In fifteen passages in the Bible, some words are stigmatized; i.e., dots appear above the letters. (Gen 16:5, 18:9, 19:33, 33:4, 37:12, Num 3:39, 9:10, 21:30, 29:15, Deut. 29:28, 2Sam 19:20, Isaiah 44:9, Ez 41:20, 46:22, Ps 27:13) The significance of the dots is disputed. Some hold them to be marks of erasure; others believe them to indicate that in some collated manuscripts the stigmatized words were missing, hence that the reading is doubtful; still others contend that they are merely a mnemonic device to indicate homiletical explanations which the ancients had connected with those words; finally, some maintain that the dots were designed to guard against the omission by copyists of text-elements which, at first glance or after comparison with parallel passages, seemed to be superfluous. Instead of dots some manuscripts exhibit strokes, vertical or else horizontal. The first two explanations are unacceptable for the reason that such faulty readings would belong to Qere and Ketiv, which, in case of doubt, the majority of manuscripts would decide. The last two theories have equal probability.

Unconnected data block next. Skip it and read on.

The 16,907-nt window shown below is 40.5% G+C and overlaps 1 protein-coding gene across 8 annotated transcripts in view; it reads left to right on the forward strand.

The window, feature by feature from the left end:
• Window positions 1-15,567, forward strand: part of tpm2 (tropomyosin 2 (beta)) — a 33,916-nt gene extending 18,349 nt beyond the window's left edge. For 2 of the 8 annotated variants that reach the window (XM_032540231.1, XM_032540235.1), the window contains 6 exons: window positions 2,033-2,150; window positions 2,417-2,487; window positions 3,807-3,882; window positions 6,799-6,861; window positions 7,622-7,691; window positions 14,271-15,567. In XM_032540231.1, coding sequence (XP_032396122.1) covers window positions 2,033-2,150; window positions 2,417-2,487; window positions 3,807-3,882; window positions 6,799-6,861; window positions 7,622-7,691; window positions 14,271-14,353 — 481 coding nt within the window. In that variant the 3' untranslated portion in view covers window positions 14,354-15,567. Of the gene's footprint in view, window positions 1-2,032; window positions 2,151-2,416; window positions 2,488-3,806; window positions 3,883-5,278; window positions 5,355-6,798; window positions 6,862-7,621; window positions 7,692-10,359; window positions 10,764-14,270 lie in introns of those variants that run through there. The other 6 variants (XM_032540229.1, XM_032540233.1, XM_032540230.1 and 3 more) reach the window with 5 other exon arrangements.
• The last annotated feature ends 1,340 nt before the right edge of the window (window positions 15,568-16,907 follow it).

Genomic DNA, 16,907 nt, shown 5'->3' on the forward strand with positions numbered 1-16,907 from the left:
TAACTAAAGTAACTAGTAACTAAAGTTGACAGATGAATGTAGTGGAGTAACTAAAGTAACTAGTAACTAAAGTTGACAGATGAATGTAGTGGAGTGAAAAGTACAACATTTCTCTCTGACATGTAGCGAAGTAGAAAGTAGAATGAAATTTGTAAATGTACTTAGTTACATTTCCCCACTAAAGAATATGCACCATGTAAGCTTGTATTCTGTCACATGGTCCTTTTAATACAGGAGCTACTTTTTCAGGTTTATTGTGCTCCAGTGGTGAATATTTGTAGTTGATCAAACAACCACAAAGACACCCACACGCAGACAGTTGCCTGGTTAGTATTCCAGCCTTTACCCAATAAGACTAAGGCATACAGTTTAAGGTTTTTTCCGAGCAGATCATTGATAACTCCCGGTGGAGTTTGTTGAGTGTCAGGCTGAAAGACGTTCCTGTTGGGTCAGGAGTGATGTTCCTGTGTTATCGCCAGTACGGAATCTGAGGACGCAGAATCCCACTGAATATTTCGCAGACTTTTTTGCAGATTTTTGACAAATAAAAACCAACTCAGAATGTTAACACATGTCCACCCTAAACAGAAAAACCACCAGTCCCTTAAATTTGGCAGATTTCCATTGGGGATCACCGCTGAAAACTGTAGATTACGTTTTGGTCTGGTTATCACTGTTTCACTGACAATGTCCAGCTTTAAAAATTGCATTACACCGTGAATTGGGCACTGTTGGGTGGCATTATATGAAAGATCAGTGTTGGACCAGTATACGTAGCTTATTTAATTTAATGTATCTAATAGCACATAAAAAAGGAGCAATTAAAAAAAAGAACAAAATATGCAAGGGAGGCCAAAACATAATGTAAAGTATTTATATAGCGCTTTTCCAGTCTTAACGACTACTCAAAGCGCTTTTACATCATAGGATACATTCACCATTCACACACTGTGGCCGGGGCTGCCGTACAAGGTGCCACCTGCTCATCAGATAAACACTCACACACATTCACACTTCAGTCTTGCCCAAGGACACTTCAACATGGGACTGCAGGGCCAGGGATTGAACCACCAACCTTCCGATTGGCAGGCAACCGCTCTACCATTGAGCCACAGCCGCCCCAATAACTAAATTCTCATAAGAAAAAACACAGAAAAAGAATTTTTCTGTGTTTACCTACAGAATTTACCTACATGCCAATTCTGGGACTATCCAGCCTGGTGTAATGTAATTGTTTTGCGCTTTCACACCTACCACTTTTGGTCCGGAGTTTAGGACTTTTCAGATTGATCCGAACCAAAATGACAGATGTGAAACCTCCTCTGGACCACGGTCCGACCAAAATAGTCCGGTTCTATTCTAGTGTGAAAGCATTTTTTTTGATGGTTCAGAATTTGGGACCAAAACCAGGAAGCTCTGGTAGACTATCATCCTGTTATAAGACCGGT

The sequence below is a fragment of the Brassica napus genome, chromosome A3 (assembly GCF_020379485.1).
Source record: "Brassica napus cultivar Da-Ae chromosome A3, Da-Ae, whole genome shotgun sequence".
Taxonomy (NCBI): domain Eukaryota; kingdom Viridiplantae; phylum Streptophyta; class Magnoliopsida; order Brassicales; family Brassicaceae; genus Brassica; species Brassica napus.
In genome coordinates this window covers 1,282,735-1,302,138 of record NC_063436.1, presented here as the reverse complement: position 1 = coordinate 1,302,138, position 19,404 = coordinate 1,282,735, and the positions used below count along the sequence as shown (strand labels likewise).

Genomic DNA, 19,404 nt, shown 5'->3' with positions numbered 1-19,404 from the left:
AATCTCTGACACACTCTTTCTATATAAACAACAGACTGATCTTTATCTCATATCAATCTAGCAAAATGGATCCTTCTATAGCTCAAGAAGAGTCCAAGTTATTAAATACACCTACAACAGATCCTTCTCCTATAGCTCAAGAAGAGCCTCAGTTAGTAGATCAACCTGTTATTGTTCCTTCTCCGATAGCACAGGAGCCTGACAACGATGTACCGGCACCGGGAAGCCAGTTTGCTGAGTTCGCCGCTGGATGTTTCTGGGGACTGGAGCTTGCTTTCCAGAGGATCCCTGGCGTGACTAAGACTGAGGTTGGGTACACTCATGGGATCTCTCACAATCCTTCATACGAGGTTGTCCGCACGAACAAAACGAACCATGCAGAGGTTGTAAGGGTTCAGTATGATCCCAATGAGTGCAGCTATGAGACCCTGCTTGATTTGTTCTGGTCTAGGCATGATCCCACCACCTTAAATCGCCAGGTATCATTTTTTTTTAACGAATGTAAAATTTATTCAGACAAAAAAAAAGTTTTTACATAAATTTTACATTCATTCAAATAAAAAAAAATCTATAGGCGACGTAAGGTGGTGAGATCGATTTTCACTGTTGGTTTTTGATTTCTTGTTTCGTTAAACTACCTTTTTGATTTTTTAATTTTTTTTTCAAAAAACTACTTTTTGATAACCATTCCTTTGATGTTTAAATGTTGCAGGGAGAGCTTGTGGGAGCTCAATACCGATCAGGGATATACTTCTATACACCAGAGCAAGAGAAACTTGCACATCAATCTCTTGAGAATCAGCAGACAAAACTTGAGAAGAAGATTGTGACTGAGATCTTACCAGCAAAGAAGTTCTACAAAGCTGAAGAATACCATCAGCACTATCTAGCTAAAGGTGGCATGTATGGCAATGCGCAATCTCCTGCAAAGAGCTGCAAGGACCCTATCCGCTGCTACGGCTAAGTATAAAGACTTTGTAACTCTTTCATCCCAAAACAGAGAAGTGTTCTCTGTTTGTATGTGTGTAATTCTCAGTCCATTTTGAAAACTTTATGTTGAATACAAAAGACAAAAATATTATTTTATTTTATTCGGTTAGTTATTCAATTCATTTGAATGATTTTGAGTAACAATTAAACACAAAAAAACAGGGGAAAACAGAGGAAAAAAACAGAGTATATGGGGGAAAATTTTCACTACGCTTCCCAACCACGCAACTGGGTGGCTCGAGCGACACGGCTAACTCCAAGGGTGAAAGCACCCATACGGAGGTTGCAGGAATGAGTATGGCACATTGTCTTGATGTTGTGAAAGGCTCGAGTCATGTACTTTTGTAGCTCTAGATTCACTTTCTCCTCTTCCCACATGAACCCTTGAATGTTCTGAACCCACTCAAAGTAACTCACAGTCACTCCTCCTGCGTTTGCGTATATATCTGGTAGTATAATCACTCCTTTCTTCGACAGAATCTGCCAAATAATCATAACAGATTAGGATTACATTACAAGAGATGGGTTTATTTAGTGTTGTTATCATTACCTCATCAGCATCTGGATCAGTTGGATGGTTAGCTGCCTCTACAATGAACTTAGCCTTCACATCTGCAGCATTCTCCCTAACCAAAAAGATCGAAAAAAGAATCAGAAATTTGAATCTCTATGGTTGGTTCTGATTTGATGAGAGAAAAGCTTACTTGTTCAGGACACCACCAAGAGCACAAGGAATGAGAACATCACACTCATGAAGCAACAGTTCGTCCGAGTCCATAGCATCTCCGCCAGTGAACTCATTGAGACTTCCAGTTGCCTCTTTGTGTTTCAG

Inverted letters

In nine passages of the Bible are found signs usually called "inverted nuns," because they resemble the Hebrew letter nun ( נ ) written in some inverted fashion. The exact shape varies between different manuscripts and printed editions. In many manuscripts, a reversed nun is found—referred to as a "nun hafucha" by the masoretes. In some earlier printed editions, they are shown as the standard nun upside down or rotated, because the printer did not want to bother to design a character to be used only nine times. The recent scholarly editions of the Masoretic Text show the reversed nun as described by the masoretes. In some manuscripts, however, other symbols are occasionally found instead. These are sometimes referred to in rabbinical literature as "simaniyot," (markers).